"Could Bunny or Sue?"

"Yes, and if this isn't claimed and we can't find to whom it belongs, they can sell it and get the money. But the owner may write to the oil company, even though his name isn't on the paper. In that way I may find out to whom it belongs. I'll write to the oil company myself in a few days."

But Mr. Brown had so much to do, getting ready to leave for the sunny South with Bunny and Sue that, for a time, he forgot about the oil stock certificate.

As for Bunny and Sue, they talked so much about their coming trip to the South, mentioning oranges, peanuts, and alligators—it was Bunny who spoke of the last, you may be sure—that all their little boy and girl friends were interested.

"I wish you'd send me back some oranges, Sue," begged Mary Watson. "And some orange blossoms, too. Then I could put them on one of my dolls and pretend to have a wedding."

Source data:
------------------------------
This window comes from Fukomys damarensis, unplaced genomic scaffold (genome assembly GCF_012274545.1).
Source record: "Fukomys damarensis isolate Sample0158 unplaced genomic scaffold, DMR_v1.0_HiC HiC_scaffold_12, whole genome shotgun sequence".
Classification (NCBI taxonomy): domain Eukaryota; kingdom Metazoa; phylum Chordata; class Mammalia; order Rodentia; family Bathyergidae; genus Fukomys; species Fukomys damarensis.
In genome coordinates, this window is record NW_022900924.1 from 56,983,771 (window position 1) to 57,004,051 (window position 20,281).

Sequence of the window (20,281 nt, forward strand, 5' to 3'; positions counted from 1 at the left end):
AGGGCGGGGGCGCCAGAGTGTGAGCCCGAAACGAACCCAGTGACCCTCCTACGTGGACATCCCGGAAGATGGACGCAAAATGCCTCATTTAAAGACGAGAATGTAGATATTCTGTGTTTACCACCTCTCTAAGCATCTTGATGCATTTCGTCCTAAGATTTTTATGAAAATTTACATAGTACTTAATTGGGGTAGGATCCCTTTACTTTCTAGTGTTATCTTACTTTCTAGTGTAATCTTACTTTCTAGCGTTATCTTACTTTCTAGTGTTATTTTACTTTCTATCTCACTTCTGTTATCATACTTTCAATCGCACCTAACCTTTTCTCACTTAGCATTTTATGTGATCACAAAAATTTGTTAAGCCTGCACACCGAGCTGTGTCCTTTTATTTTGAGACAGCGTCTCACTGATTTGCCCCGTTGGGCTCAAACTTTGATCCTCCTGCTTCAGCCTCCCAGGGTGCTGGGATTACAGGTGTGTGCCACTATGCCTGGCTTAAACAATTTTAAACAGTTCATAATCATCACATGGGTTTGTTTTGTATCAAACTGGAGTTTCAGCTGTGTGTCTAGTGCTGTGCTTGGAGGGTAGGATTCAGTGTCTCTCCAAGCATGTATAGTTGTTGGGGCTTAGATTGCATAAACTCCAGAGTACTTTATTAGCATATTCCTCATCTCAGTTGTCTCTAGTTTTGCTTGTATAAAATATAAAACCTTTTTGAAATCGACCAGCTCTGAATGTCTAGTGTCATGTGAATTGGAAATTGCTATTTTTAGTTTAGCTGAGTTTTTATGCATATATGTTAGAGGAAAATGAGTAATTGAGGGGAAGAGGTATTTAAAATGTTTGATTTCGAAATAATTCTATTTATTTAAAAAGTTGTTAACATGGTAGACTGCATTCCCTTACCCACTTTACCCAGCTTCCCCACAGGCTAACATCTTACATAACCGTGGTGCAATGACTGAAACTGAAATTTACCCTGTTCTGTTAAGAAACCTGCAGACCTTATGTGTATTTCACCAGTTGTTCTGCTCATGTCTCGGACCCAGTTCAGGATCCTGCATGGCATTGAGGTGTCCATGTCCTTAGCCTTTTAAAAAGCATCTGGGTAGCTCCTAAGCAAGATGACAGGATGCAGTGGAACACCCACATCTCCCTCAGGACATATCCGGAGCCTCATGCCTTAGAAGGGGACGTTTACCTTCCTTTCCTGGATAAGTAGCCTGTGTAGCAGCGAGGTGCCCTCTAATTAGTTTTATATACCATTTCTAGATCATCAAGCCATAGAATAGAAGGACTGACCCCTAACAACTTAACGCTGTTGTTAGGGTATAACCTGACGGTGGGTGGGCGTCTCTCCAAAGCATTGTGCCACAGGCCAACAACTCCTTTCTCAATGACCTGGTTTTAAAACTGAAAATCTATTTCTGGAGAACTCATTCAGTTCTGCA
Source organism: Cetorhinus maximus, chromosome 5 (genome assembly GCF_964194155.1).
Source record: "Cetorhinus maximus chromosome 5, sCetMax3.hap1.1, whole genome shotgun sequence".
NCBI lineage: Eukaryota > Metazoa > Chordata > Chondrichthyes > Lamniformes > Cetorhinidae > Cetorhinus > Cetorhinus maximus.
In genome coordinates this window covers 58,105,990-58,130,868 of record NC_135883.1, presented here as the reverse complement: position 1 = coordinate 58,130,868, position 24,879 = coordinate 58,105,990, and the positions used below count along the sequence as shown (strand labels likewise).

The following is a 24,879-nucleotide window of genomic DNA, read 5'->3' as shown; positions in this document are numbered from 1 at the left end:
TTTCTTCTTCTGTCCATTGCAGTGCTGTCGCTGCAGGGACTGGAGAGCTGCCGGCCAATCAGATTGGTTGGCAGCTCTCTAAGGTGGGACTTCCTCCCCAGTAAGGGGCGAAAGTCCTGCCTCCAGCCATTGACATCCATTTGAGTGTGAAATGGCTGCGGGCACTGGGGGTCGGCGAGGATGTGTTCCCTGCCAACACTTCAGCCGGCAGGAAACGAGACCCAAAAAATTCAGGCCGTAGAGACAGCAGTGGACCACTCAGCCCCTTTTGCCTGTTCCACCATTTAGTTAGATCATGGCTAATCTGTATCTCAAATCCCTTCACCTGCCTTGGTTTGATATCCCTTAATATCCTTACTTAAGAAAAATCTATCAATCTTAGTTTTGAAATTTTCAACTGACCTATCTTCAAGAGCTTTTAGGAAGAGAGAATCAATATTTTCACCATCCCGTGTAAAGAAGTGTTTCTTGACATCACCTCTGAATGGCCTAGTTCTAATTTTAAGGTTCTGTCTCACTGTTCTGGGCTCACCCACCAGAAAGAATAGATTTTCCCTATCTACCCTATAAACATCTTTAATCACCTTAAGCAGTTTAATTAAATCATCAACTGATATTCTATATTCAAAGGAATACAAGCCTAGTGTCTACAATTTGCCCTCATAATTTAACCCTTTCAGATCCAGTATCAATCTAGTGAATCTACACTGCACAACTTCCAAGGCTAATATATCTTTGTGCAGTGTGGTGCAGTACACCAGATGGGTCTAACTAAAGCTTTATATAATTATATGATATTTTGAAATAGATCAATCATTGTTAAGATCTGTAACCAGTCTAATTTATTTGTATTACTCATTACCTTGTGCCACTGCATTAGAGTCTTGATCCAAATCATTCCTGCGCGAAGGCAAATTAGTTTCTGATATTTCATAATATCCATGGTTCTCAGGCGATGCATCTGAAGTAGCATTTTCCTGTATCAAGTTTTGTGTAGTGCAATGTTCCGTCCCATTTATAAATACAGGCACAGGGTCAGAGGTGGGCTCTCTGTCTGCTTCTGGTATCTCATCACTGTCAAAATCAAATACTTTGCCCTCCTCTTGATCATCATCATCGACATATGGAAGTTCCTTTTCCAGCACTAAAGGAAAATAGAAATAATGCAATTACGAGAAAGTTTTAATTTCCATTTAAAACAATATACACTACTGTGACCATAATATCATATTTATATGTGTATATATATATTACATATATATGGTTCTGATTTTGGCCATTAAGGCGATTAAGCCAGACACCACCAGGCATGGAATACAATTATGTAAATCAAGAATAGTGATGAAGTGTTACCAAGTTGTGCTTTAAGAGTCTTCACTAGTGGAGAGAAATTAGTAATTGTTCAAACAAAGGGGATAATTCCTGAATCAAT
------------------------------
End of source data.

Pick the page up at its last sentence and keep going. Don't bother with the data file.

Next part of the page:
"I'll send you lots of oranges and blossoms," promised Sue.

"And will you send me some peanuts from Georgia?" asked Sadie West.

"Lots of 'em!" promised Sue.

At last the day came when the start was to be made. Bunny Brown and his sister Sue thought it never would arrive, but finally it did, and after trunks and valises had been packed the party started for the station. The weather was cold, more snow had fallen, and it seemed that another storm would soon come.

"But in a little while we'll be where they never have any snow," said Daddy Brown.

The last good-byes were called back and forth. Bunny and Sue took their places in the parlor car—the same kind of car as that from which the porter had tossed the oil stock certificate—and the train began to move. They were at last off for Georgia and from there would go to Florida—two states of the sunny South.